Sunni rebels advance toward key Iraq dam

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BAGHDAD — Iraqi security officials said Wednesday that fighters with the Islamic State of Iraq and Syria were advancing on the Haditha Dam, the second-largest in Iraq, raising the possibility of catastrophic damage and flooding.

Worries about the dam came as Prime Minister Nouri al-Maliki criticized his political rivals but did not reject entreaties by Western leaders, including a personal visit by U.S. Secretary of State John Kerry, to help defuse the crisis by forming a new government with more equitable power-sharing among competing groups.

The ISIS militants advancing on the dam on the Euphrates River, about 120 miles northwest of Baghdad, were coming from the north, the northeast and the northwest. The fighters had already reached Burwana, on the eastern side of Haditha, and government forces were fighting to halt their advance, security officials said.

Alarmed that the insurgents would reach the dam, army officers told employees to stay inside and to be prepared to open the dam’s floodgates if ordered to do so, one employee said.

“This will lead to the flooding of the town and villages and will harm you also,” the employee said he told the army officer. According to the employee, who asked not to be named because he was not authorized to speak to the news media, the officer replied: “Yes, I know, it will be against us and our enemies.”

This would not be the first time that dams have figured into the conflict. In April, when ISIS fighters seized the Fallujah dam, they opened it, flooding crops all the way south to the city of Najaf. The water at one point washed east as well, almost reaching Abu Ghraib, just west of Baghdad.

The opening of the floodgates also starved areas downstream in the provinces of Najaf and Diwaniya of water needed for crops. The floodgates were closed after several weeks.

The Haditha Dam is second in size in the country to the Mosul Dam on the Tigris River, about 45 miles north of Mosul, the Nineveh provincial capital that ISIS militants seized two weeks ago.

In Baghdad, Mr. Maliki, a Shiite, again said he would not form a caretaker government and blamed other political groups for not cooperating with him. But he vowed to honor the constitutional requirements of forming a government, and he exhorted Iraq’s minority Sunnis and Kurds to come together in the crisis for the common good.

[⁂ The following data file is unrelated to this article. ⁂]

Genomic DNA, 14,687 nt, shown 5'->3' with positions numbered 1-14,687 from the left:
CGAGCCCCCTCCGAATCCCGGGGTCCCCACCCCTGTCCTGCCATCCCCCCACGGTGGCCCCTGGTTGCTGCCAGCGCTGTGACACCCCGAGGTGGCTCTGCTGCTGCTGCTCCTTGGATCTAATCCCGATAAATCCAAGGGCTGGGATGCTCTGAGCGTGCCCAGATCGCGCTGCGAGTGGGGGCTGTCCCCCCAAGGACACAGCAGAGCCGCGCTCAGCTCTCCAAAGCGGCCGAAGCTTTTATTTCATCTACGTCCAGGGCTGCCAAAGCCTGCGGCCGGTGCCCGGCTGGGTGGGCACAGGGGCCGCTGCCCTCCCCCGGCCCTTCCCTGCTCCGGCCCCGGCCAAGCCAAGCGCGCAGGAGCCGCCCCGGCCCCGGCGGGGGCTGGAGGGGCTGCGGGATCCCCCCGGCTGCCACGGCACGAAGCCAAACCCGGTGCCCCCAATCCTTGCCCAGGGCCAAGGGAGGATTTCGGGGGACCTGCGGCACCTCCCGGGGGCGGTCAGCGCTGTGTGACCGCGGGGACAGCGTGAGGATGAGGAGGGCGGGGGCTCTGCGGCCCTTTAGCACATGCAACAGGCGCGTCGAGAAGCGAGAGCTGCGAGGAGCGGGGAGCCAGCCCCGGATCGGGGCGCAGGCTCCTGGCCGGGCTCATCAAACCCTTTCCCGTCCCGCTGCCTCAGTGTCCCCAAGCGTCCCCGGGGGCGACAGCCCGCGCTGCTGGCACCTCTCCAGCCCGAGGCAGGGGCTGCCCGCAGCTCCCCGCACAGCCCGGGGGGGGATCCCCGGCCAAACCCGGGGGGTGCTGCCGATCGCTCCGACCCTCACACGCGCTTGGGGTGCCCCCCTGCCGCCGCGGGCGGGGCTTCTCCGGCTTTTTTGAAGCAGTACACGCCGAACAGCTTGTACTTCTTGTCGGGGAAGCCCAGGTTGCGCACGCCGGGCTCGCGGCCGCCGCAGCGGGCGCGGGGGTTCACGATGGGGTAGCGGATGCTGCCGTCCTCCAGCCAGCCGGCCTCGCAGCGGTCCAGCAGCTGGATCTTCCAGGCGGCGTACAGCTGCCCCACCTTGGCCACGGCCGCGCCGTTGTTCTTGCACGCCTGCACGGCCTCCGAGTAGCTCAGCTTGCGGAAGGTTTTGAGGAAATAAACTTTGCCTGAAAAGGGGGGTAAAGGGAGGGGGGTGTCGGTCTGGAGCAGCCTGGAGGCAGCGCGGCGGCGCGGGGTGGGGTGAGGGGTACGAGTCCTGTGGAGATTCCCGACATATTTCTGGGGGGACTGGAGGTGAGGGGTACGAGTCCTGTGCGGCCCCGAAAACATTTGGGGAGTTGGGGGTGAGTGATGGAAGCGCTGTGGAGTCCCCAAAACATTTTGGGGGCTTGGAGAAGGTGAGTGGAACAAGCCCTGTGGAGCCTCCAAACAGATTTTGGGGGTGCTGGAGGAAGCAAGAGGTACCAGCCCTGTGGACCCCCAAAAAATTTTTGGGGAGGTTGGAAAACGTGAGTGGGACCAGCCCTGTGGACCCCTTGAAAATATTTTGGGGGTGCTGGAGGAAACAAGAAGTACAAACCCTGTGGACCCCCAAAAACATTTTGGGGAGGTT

Mr. Maliki’s rejection came a day after Mr. Kerry made an emergency visit to Iraq as part of efforts to persuade the country’s political leaders to overcome their differences.

In a televised address, Mr. Maliki criticized “other parties,” a reference to Sunnis and Kurds, for not doing more to support the government, and said the idea of a caretaker government, which could be formed without his participation, was not acceptable. “Despite what we are suffering through, we haven’t heard from our political partners with any support,” he said. “They are not partners in facing the crisis, but they are partners in spending the wealth of Iraq.”

Mr. Maliki also severely criticized remarks the president of Iraq’s autonomous Kurdish region, Masoud Barzani, made in a meeting Tuesday with Mr. Kerry. The Kurdish leader had suggested that gains by ISIS militants had changed the political landscape. After ISIS seized Mosul on June 10, Kurdish militia forces took control of the divided city of Kirkuk, which the Kurds regard as theirs. “Whoever is talking about Iraq before Nineveh, and Iraq after Nineveh, it’s against the constitution, it’s a way of taking advantage of what’s happening in the country, of using terrorist attacks to get political benefits,” Mr. Maliki said.

Mr. Kerry, who was in Brussels on Wednesday at a NATO conference, had no immediate reaction to Mr. Maliki’s remarks about Mr. Barzani. But Mr. Kerry said the Iraqi prime minister was “committed to moving forward with his constitutional commitments” and had “called on all Iraqis to put aside their differences to unite in their efforts against terrorism.”

Mr. Kerry also told reporters that he had been asked by President Barack Obama to travel Friday to Saudi Arabia to confer with King Abdullah on the best ways to counter the ISIS advance.

The U.N. envoy in Iraq, Nikolay Mladenov, said Wednesday that ISIS would have to be confronted militarily, but that no peace could come without the Maliki government’s commitment to create a new inclusive government.

syria - united nations - United States - North America - Middle East - Barack Obama - Iraq - John Kerry - Nouri al-Maliki - Iraq government - Baghdad - Iraqi armed forces - Massoud Barzani - Islamic State of Iraq and the Levant


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